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Jason Oliva

"What has your college education taught you?" To appreciate a greater dependence on caffeine than my own body will allow. That's the truest thing I've learned in my life as an undergrad writing major. If I were ever given an award and had to express thanks under a blinding heat lamp in front of millions, I wouldn't think of God. At least not at first. No, my saving grace would have to be caffeine (Mom, you come in at a close second). I've noticed that in my own meandering existence I've come to enjoy the things that probably won't get me paid. I like to read everything from Faulkner to Graphic Novels. I've been playing guitar for the last eight years (the last five of which good). One of these days you might see me on the red line, or in the rafters at a Potbelly's. My guilty pleasures are B-rate horror movies, kung fu (preferably dubbed), baseball and all things music. If I were to be any animal in a future life, I would be an owl. (A: because I already have a similar sleep schedule, and B: because owls aren't easily domesticated.) My favorite color is red.

"Old Ironsides" Sets Sail in Boston Harbor

The U.S.S. Constitution sails on own power for second time in 131 years

The U.S.S. Constitution set sail Sunday for the second time in 131 years. “Old Ironsides” left her dock in the Boston Harbor for about 17 minutes on her own power for the second time since 1997, the previous time being in 1881.

The Constitution set sail in the Boston Harbor to commemorate the 200th anniversary of her victory over British warship HMS Guerriere during the War of 1812, a battle which earned the historic warship its nickname “Old Ironsides.”

285 people were aboard the ship that once it reached President Roads in Boston Harbor, was let go by tugboats and free to sail on its own at a speed of 3.1 knots. The ship returned to pier after 2p.m. and reopened for public tours by 4 p.m.

“There were no problems,” said spokesperson Frank Neely. “All in all, it was a very successful sail.”

The sailing of The Constitution was a historic moment in the lives of crewmen enlisted to aid in the excursion.

“I’m extremely honored to be a part of the group that can say they sailed the USS Constitution,” said Chief Boatswain’s Mate, Michael Zgoda. “Being able to learn from a variety of genuine chiefs and their different perspectives on leadership is overwhelming and important to the chief petty officer transition.”

In 2015, The Constitution will undergo restoration work in which the vessel will be placed on stilts out of water. 

The Constitution, which is regarded as the world’s oldest commissioned warship, is tugged into the harbor several times a year. Going on 131 years, this will surely not be the last voyage for “Old Ironsides.”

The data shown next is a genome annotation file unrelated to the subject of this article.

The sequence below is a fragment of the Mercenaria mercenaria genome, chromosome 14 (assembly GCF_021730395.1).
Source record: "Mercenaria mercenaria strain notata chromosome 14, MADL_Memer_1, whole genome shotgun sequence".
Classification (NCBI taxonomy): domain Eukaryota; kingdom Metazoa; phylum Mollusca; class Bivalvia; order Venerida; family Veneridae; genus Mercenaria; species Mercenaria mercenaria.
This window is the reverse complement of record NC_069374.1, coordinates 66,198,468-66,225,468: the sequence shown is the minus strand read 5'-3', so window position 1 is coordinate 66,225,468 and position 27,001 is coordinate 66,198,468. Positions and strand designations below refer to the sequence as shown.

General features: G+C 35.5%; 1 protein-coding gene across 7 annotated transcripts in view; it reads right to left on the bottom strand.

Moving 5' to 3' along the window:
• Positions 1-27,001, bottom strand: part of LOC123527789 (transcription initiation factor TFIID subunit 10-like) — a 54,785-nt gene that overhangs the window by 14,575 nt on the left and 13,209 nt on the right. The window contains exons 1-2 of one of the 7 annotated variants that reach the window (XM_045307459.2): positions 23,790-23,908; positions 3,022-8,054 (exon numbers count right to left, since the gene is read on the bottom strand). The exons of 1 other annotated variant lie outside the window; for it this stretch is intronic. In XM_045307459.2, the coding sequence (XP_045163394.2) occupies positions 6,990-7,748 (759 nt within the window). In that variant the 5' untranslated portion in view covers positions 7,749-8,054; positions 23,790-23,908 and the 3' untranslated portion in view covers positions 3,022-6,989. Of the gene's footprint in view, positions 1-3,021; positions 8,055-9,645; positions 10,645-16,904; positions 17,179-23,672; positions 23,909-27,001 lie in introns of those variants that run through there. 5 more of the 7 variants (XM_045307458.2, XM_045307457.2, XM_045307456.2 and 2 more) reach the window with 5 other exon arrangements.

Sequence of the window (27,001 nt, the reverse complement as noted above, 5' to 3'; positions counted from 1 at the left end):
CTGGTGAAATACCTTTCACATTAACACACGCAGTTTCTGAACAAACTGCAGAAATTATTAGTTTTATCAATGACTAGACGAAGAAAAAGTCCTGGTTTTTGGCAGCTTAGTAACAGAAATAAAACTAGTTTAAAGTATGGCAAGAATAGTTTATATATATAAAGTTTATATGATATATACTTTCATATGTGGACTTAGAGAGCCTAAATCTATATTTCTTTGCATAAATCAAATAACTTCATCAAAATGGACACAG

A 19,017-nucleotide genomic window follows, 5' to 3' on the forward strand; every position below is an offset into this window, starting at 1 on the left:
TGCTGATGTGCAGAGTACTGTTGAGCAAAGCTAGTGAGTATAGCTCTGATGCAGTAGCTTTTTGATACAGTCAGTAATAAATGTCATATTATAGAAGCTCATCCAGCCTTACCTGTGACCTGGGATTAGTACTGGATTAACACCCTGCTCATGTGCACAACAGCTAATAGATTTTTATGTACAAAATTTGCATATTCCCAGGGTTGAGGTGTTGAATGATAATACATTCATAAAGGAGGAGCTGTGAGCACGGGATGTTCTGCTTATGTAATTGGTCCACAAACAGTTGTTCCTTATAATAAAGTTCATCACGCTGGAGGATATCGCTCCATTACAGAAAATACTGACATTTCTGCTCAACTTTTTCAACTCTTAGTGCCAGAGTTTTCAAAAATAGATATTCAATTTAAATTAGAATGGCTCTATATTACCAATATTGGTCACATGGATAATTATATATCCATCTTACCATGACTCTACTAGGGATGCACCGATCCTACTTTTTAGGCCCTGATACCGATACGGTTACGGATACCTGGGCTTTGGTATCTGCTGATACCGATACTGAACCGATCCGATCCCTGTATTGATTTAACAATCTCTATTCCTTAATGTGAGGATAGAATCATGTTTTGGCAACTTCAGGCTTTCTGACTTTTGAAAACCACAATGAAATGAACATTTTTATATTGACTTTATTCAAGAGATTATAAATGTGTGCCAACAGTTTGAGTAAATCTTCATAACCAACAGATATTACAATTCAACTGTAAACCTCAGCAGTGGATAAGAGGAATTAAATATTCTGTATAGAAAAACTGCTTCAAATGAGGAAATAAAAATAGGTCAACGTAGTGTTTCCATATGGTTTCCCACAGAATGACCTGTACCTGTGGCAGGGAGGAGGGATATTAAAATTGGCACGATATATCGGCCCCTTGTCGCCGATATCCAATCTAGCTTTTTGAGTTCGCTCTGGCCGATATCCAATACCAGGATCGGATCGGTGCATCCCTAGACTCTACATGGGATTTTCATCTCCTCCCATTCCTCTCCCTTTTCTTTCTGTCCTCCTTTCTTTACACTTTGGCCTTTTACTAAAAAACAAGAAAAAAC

Willie Nelson cancels gig after breathing troubles

One cancelled gig won’t keep Willie away.

Willie Nelson was forced to cancel a fundraiser gig Saturday just outside Denver, Co. when he woke up and had trouble breathing. The country-western singer, 79, was taken to the hospital and released shortly after.

The Mile-High City’s altitude is thought to have caused Nelson’s breathing troubles and a statement from Elaine Shock, Nelson’s representative, reassures the public that “Willie’s fine,” and that Saturday was the only gig that was cancelled. Shock also stated, “He’s actually on the road to the next gig.”

The gig Nelson was forced to skip out on was Lulu’s Barkin’ BBQ, a benefit for the Dumb Friends League, an animal sheltering organization. The gig was held in Castle Pines Village, Co.

Whether or not Nelson was hospitalized for an extended period of time remains blurry, but Nelson is already scheduled to perform at his next show at the House of Blues in Dallas, Texas on Aug. 21.

Though just a minor bump in the road, the 79-year old singer and marijuana legalization activist shows he has no plans of coming down in the Mile-High City.

Filmmaker Tony Scott dies at 68.

Apparent suicide leaves Hollywood stunned.

Tony Scott, director of high octane blockbusters like “Top Gun,” “Man on Fire,” and his most recent film “Unstoppable,” committed suicide Sunday after jumping from a Los Angeles bridge. Scott was 68.

According to the Los Angeles County coroner’s office, Scott jumped from the Vincent Thomas Bridge over Los Angeles Harbor at about 12:30 Sunday afternoon. Upon further investigation, a suicide note was found at the Scott residence, though the motives for Scott’s suicide remain unclear.

The younger brother of esteemed Hollywood filmmaker, Ridley Scott, Tony Scott and his elder sibling often worked together on projects. The brothers began their own production company called Scott Free Productions and have shared production credits on films such as “Prometheus,” “The Grey” and their latest effort, a TV movie adaptation of Bill O’Reilly’s book “Killing Lincoln” in the works for next year.